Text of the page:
Recipe: Classic Crème brûlée
While traveling through France, one of the sought after desserts was always either a perfect Chocolate Mousse or a Crème brûlée. The whole family would taste test different ones as we traveled to find the perfect one. When we got back Stateside, we found this terrific recipe that was so easy.
You just need few essential tools: a whisk, a fine strainer, and 4-6 ramekins/custard cups.
Note: for best results you should let them sit over night in the refrigerator. *We did try using soy milk once & another time using half & half. Both came out ok, but to get the true creamy texture you need the real deal- the heavy cream
8 egg yolks 1/3 cup of granulated white sugar 2 cups heavy cream
1 teaspoon pure vanilla extract
1/4 cup of granulated white sugar (for the caramelized topping)
Preheat oven to 300 F. In a large bowl, whisk together egg yolks and sugar until the sugar has dissloved and the mixture is a thick yellow color. Add cream and vanilla, and continue to whisk until is well blended.
Using your strainer, strain the mixture into a large bowl. Your goal is not to get all the bubbles/foam in the bowl. Take a spoon and skim the top of the mixture to collect any more bubbles. This helps them to become nice and creamy without the air in them when they cook.
Divide the mixture into the ramekins or custard cups. Pour the mixture slowly, so you don’t have more bubbles or foam. Place in a water bath before putting in the oven.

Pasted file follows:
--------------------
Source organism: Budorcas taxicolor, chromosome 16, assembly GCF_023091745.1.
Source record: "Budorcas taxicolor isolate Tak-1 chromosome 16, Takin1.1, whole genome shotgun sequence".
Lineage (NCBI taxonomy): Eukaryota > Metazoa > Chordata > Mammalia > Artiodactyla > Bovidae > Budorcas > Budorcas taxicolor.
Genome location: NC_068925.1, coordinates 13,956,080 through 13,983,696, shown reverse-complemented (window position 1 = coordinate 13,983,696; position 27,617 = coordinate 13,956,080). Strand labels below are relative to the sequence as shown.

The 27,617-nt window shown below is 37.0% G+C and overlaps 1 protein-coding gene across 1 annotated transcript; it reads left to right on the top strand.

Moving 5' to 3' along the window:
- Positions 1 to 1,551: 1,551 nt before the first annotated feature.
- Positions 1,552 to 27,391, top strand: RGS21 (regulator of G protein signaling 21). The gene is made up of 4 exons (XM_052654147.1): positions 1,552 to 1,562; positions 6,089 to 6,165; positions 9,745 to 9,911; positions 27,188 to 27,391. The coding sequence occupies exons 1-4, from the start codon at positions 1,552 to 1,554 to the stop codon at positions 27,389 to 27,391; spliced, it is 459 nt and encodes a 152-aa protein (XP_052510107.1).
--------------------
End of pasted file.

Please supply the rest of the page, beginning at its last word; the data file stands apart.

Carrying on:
Water Bath Directions:
To prepare a water bath for baking, put your filled pan (your ramekins) in a larger pan and add enough boiling-hot water (I just used normal tap water) to reach halfway up the side of the smaller pan.
Bake until set around the edges, but still loose in the middle. When you take it out of the oven you should be able to jiggle it a little bit to see if the middle is loose. If it jiggles like jello then it’s not done. This should be about 40-50 minutes. *However, the thicker it is, it might take up to 60 minutes. Remove from the water bath and allow them to cool to room temperature. Then chill for 2 hours or up to 2 days in the fridge.
When you are ready to eat them, sprinkle the 1/4 cup of sugar on the 4-6 ramekins (it’s about 2 teaspoons per ramekin). Spread the sugar out evenly. For the best results, use a cooking torch to melt the sugar. If you haven’t invested in one that’s ok. You can place the ramekins with the sugar under the broiler until the sugar melts. Be careful not to burn all the sugar.
Some advice on broiling from thekitchn.com:
“I follow Alton Brown’s advice of putting the ramekins in a cold oven, then turning on the broiler. This helps keep the custard cool while getting the top crisp.
An oven-broiled crème brûlée tends to be a little more rustic, spattered with with craters of burnt sugar, blackened around the edges, with piebald pale spots here and there. I do not mind this. In fact, I like my crème brûlée just this side of burnt; I think that such a sweet, rich custard needs the dark, nearly bitter burnt sugar to balance it out.”
How to use under the broiler:
Move the top rack in your oven up as high as it will go. Place the ramekins in the oven on the top rack, and turn on the broiler. Broil for 5 to 10 minutes, rotating them frequently so that they broil evenly. Take them out when they are golden brown and bubbling. http://www.thekitchn.com/
Place the ramekins back in the fridge for 6 minutes to re-chill and then enjoy!